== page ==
Economy Watch: Consumer Sentiment Hits 14-Year High

Despite some uncertainty about the impact of proposed trade tariffs, U.S. consumers were more optimistic in March, according to the University of Michigan's latest report.
Source: University of Michigan Surveys of Consumers, March 2018

Consumer sentiment continues to be strong, according to the University of Michigan latest Surveys of Consumers, ending March 101.4, a bit below the mid-month reading but up from 99.7 in February and 95.7 at the end of January. According to the report, the recent drop in income taxes spurred some of the optimism in February and March, reflecting a small bump up in take-home pay, but the slight dip at the end of March was likely due to uncertainty surrounding the newly proposed trade tariffs.

The Sentiment Index, however, reached its highest level since 2004, and the Current Conditions Index set a new all-time peak.

Current conditions were up to 121.2, the university said, which hints at an improvement in consumer spending —something retailers might be glad about, unless the lion’s share of any increase goes to online purchases. The Expectations index dipped a bit in March to 88.0.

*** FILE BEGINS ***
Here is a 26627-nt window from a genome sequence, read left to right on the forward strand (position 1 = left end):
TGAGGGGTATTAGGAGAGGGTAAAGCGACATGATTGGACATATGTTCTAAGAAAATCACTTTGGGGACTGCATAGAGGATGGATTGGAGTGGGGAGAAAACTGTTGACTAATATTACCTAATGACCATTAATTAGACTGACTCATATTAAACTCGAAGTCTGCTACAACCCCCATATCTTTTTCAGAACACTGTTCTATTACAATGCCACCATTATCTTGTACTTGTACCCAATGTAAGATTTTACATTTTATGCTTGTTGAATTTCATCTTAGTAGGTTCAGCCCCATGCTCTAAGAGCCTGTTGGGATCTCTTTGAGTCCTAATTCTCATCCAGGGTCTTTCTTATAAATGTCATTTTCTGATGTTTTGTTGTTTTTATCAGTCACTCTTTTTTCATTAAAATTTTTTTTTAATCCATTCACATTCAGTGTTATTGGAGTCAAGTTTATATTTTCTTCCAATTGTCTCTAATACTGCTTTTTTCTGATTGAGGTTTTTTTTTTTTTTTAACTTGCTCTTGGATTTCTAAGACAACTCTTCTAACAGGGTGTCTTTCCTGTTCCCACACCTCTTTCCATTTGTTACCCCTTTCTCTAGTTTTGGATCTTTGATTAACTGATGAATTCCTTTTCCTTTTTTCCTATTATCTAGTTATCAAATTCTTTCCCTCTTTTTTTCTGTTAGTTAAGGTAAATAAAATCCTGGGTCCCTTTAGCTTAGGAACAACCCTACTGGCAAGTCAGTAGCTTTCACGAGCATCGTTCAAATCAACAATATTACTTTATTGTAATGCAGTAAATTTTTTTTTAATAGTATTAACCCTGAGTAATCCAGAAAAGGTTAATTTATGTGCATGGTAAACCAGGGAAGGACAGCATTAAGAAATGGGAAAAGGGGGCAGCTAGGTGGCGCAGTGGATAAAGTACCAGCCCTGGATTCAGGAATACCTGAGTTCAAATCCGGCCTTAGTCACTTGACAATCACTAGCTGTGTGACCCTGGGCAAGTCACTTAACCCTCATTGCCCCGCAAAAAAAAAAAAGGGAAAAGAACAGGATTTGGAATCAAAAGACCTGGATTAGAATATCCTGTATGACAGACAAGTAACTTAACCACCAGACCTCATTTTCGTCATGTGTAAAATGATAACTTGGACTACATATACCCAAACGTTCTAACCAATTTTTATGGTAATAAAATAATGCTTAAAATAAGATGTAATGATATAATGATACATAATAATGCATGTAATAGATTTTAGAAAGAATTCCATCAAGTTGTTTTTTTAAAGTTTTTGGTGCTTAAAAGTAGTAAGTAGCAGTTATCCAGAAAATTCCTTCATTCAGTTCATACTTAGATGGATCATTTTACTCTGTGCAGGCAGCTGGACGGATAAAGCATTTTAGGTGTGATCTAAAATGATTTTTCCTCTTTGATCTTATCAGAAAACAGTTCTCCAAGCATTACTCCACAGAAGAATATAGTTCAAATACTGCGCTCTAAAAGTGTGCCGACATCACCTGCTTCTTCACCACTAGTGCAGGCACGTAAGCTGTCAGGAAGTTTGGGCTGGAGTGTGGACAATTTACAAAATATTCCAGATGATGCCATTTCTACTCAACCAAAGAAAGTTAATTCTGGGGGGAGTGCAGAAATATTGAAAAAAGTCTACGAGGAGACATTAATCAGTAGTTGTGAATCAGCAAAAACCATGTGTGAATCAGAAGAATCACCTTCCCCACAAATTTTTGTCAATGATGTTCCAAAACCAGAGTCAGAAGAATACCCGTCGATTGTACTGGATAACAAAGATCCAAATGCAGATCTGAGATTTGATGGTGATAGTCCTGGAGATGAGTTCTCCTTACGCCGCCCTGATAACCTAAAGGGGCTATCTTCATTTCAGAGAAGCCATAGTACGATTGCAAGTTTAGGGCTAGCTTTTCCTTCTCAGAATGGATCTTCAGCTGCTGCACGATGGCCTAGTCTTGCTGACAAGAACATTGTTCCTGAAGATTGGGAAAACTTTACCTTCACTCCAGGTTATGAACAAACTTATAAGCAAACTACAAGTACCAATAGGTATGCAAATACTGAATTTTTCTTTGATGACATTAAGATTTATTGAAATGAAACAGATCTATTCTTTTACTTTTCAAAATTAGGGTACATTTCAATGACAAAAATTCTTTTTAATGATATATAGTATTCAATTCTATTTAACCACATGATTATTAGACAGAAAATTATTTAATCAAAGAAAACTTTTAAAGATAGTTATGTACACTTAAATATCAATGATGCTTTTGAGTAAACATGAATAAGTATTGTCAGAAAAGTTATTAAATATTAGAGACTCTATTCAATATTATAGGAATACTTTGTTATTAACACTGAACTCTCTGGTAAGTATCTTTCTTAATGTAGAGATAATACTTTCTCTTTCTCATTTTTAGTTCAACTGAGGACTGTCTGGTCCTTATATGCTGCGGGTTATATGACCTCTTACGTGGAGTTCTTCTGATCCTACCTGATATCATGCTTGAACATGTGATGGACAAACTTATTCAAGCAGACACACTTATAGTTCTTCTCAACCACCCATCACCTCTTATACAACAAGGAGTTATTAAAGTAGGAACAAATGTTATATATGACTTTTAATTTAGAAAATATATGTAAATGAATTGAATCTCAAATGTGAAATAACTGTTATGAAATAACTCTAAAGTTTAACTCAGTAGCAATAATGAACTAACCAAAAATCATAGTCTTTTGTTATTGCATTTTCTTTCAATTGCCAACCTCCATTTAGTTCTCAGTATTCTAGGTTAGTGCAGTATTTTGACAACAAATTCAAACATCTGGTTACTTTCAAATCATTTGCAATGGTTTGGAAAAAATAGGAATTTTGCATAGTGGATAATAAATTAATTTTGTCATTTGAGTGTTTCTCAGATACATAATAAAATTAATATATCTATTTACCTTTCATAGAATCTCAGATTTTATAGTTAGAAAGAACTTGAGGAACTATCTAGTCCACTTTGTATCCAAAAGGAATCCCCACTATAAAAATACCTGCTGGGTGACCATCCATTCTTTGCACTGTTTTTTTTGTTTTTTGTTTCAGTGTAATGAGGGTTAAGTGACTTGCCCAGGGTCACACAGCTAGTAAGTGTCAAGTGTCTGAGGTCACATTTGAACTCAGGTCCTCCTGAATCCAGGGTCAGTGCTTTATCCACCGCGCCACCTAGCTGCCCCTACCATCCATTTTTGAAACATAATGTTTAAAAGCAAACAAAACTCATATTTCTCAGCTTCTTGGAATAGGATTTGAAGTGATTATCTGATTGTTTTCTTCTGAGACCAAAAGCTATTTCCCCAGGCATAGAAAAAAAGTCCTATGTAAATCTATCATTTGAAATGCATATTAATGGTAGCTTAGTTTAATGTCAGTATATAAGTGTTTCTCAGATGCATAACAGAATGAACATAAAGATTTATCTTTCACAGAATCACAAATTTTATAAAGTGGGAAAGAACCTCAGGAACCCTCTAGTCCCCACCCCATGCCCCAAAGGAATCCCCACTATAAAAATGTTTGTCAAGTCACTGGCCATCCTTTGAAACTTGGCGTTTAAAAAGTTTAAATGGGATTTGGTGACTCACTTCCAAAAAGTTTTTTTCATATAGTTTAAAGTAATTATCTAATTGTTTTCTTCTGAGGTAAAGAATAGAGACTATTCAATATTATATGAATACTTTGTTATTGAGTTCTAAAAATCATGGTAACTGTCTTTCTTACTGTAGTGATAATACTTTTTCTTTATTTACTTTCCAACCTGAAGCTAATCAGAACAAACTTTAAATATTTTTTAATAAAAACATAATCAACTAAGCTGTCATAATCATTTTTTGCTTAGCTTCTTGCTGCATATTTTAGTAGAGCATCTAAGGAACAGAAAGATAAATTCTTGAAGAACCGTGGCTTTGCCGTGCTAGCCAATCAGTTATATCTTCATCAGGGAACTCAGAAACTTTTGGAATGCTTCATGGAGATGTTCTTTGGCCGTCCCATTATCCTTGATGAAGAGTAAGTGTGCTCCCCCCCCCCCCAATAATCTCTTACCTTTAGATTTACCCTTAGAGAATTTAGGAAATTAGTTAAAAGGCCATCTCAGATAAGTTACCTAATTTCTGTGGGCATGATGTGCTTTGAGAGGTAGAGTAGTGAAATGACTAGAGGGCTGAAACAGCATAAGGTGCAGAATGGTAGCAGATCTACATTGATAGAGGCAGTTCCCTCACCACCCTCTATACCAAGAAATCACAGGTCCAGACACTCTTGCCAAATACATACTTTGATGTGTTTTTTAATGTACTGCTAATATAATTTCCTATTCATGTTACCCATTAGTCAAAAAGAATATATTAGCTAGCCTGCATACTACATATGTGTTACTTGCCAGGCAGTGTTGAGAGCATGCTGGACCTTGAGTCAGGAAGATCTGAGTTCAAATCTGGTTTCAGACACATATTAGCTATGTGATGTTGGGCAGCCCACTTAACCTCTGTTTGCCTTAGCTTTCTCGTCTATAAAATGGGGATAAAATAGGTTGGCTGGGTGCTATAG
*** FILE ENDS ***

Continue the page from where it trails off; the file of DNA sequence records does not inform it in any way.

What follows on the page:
Concurrently with increased consumer sentiment was an increase in personal income for February, as reported by the Bureau of Economic Analysis, and which might bode well for retail spending. Personal income was up 0.4 percent for the month, and so was disposable personal income.

On the other hand, real disposable personal income was up only 0.2 percent, considering the slow but steady rate of inflation, which the bureau put at 0.2 percent for the month. Personal consumption expenditures were likewise up 0.2 percent for the month, the BEA reported.